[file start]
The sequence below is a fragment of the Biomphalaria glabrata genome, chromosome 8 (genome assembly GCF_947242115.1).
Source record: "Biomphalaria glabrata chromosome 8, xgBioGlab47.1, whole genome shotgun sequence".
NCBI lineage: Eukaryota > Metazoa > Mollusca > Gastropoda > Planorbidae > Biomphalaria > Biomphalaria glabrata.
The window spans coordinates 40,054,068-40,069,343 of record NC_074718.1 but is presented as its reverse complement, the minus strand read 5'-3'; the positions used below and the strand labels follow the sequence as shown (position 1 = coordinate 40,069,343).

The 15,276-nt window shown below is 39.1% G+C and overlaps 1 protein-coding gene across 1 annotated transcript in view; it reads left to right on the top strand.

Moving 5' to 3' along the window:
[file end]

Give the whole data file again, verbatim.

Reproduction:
The sequence below is a fragment of the Biomphalaria glabrata genome, chromosome 8 (genome assembly GCF_947242115.1).
Source record: "Biomphalaria glabrata chromosome 8, xgBioGlab47.1, whole genome shotgun sequence".
NCBI lineage: Eukaryota > Metazoa > Mollusca > Gastropoda > Planorbidae > Biomphalaria > Biomphalaria glabrata.
The window spans coordinates 40,054,068-40,069,343 of record NC_074718.1 but is presented as its reverse complement, the minus strand read 5'-3'; the positions used below and the strand labels follow the sequence as shown (position 1 = coordinate 40,069,343).

The 15,276-nt window shown below is 39.1% G+C and overlaps 1 protein-coding gene across 1 annotated transcript in view; it reads left to right on the top strand.

Moving 5' to 3' along the window: